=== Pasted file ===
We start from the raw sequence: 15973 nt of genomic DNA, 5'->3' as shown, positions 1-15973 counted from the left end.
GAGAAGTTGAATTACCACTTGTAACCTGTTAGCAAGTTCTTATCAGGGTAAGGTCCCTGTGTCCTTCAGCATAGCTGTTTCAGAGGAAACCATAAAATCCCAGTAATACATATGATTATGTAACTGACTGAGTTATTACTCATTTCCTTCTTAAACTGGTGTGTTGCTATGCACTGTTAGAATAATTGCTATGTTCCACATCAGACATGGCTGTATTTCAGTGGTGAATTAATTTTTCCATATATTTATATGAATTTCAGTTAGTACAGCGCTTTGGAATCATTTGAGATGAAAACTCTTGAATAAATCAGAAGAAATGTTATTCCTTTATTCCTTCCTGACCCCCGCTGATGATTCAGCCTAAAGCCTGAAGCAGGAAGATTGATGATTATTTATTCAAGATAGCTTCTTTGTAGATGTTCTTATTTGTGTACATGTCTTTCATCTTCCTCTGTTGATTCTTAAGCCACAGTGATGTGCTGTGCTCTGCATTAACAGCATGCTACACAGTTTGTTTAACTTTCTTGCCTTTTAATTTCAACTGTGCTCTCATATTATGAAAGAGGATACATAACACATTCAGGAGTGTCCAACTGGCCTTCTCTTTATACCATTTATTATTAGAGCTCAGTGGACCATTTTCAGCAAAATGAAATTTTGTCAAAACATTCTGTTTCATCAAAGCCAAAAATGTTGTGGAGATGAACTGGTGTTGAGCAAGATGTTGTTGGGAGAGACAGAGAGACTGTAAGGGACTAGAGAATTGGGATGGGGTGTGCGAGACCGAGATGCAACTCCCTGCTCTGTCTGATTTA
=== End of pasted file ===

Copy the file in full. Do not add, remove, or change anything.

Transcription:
We start from the raw sequence: 15973 nt of genomic DNA, 5'->3' as shown, positions 1-15973 counted from the left end.
GAGAAGTTGAATTACCACTTGTAACCTGTTAGCAAGTTCTTATCAGGGTAAGGTCCCTGTGTCCTTCAGCATAGCTGTTTCAGAGGAAACCATAAAATCCCAGTAATACATATGATTATGTAACTGACTGAGTTATTACTCATTTCCTTCTTAAACTGGTGTGTTGCTATGCACTGTTAGAATAATTGCTATGTTCCACATCAGACATGGCTGTATTTCAGTGGTGAATTAATTTTTCCATATATTTATATGAATTTCAGTTAGTACAGCGCTTTGGAATCATTTGAGATGAAAACTCTTGAATAAATCAGAAGAAATGTTATTCCTTTATTCCTTCCTGACCCCCGCTGATGATTCAGCCTAAAGCCTGAAGCAGGAAGATTGATGATTATTTATTCAAGATAGCTTCTTTGTAGATGTTCTTATTTGTGTACATGTCTTTCATCTTCCTCTGTTGATTCTTAAGCCACAGTGATGTGCTGTGCTCTGCATTAACAGCATGCTACACAGTTTGTTTAACTTTCTTGCCTTTTAATTTCAACTGTGCTCTCATATTATGAAAGAGGATACATAACACATTCAGGAGTGTCCAACTGGCCTTCTCTTTATACCATTTATTATTAGAGCTCAGTGGACCATTTTCAGCAAAATGAAATTTTGTCAAAACATTCTGTTTCATCAAAGCCAAAAATGTTGTGGAGATGAACTGGTGTTGAGCAAGATGTTGTTGGGAGAGACAGAGAGACTGTAAGGGACTAGAGAATTGGGATGGGGTGTGCGAGACCGAGATGCAACTCCCTGCTCTGTCTGATTTA